The Valhall field, located in the Norwegian Sector of the North Sea, is a high porosity chalk field characterized by its weak reservoir rock. Global field behavior during depletion includes extensive compaction and associated subsidence.

One highly successful completion alternative, horizontal wells, was, in its early application to Valhall, plagued by the premature failure of the production tubulars associated with reservoir draw down/compaction. Numerical modeling, with subsequent field implementation, has shown, however, that casing with sufficiently low diameter:thicknesses can withstand the rigors of draw down and associated formation loads. Unfortunately, the use of thick-walled casing presents its own difficulties in terms of installing the string (torque/drag) and the subsequent limitations on tool diameter (smart well completions, for example) associated with the stout cross section. Further, a one-size-fits-all doctrine is not optimal, in that the porosity, and therefore strength, of the reservoir rock varies laterally, thus penalizing well designs on the flanks of the reservoir where the chalk porosity is lower and chalk strength is, therefore, higher.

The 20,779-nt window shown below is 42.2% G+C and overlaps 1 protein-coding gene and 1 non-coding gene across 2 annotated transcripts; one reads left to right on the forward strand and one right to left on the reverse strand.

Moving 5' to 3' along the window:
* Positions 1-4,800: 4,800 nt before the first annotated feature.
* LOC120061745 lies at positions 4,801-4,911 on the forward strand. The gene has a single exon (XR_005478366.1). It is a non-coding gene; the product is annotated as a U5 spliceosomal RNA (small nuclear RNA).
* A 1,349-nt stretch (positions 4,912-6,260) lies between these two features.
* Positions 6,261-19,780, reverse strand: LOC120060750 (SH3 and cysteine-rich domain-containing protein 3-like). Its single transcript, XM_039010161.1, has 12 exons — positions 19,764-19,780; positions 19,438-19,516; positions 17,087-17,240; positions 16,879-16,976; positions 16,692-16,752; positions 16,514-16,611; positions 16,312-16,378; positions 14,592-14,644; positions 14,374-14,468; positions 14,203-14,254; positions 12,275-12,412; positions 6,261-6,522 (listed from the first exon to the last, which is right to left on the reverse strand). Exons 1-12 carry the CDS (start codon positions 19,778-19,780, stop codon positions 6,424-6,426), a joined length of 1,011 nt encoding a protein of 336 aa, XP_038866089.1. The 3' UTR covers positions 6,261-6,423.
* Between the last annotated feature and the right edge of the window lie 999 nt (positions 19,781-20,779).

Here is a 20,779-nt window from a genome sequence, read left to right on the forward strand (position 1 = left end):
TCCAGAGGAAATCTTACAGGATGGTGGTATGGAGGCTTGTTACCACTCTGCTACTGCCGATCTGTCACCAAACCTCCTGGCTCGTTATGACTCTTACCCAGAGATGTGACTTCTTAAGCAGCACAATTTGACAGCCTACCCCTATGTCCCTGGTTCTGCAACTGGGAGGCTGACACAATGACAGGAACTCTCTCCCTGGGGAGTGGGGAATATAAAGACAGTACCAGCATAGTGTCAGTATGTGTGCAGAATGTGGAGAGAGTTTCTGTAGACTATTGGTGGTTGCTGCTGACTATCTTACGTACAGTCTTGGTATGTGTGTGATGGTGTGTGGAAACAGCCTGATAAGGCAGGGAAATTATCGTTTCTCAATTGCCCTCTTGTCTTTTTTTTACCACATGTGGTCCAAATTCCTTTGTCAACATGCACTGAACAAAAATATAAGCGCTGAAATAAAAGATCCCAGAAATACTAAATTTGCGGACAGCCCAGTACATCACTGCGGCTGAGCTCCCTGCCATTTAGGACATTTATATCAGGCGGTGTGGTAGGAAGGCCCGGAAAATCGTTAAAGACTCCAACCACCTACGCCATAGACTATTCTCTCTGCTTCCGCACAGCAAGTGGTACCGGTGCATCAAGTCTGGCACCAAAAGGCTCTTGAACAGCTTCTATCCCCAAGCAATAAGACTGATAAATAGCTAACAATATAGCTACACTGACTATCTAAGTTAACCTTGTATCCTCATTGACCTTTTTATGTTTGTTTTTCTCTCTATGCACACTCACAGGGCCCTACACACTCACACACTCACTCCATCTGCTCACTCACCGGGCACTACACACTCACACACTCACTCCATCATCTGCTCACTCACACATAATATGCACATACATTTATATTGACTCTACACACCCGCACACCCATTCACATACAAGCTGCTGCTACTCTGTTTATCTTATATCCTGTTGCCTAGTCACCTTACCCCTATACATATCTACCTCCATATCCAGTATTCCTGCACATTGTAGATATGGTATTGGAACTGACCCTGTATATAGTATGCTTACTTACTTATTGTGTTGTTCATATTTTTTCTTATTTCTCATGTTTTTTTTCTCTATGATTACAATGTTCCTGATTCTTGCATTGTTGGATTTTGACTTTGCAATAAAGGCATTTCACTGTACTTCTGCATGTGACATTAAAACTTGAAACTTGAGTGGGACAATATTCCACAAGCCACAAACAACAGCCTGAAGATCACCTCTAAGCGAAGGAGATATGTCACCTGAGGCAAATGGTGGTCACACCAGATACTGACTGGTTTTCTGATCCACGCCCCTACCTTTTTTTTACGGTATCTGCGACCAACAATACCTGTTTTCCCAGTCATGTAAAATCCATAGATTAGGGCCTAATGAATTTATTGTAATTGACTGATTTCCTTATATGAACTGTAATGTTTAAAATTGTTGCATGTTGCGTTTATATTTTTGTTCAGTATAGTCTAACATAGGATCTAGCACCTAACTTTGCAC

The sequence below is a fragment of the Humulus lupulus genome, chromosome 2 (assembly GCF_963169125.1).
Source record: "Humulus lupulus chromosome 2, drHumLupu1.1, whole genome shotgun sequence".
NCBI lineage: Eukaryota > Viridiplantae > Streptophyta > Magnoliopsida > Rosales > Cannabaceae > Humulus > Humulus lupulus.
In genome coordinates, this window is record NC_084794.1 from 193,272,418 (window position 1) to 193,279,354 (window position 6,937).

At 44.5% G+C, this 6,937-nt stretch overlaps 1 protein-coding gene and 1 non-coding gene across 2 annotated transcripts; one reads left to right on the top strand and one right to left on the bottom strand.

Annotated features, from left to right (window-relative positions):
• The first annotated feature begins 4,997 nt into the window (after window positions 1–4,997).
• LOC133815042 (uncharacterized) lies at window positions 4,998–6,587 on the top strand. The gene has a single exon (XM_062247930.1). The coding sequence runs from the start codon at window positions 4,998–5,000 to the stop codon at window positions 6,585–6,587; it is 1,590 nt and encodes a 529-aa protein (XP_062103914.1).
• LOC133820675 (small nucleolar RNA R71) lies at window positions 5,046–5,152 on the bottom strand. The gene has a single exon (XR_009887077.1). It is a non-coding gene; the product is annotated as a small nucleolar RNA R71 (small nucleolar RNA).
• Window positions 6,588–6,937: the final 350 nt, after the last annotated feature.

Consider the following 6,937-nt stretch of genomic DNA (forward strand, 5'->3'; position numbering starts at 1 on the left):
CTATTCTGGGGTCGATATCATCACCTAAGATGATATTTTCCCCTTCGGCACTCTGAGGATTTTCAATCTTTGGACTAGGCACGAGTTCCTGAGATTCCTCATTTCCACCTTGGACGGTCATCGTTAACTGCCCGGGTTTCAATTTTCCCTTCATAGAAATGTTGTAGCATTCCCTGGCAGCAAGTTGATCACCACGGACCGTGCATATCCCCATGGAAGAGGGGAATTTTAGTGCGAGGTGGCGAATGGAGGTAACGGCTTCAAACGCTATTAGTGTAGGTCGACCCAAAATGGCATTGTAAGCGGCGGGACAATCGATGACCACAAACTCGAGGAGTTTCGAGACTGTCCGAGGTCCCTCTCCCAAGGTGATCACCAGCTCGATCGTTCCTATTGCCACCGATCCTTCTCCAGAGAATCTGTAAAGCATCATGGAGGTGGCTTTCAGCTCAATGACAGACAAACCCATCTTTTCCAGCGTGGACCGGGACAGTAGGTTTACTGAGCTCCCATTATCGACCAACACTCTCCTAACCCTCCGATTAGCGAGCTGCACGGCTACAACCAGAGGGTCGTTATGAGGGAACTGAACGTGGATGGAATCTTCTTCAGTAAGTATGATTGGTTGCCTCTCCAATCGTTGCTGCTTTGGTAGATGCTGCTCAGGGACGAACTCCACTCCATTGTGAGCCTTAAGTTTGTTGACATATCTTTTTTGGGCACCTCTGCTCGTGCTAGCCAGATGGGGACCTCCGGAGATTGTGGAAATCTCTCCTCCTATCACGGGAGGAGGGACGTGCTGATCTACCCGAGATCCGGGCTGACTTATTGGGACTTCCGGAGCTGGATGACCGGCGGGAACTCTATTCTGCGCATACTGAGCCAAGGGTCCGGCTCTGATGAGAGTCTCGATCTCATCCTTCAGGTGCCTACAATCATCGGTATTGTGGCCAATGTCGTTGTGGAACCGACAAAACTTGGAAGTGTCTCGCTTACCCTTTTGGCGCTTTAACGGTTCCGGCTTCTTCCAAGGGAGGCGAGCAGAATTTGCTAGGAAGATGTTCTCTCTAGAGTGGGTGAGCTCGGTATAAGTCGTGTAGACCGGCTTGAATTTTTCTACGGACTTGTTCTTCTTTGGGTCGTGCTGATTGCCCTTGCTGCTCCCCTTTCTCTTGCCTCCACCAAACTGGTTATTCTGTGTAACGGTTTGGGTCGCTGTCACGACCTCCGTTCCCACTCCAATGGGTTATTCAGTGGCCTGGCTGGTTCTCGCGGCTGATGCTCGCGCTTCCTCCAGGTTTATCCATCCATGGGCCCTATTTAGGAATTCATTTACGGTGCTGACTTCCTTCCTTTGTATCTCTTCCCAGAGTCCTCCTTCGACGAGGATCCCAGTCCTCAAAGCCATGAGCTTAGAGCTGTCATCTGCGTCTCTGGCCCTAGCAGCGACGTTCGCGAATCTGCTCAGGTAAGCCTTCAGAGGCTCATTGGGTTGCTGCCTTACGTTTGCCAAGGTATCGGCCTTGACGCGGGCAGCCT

The current paper addresses the above issues by modeling the behavior of the wellbore and surrounding region. Starting with the virgin reservoir, the model considers (sometimes extensive) pre-wellbore depletion, drilling the wellbore, installation of casing and cement, and subsequent draw down. Significant variations to the model include the cross section of the production casing, the quality and quantity of the cement sheath and the perforation pattern. Behavior of these various configurations during subsequent draw down permits them to be ranked according to the life expectancy of the resulting completion. The discussion is enhanced by field results, as several of the completion alternatives have been installed in Valhall wellbores.

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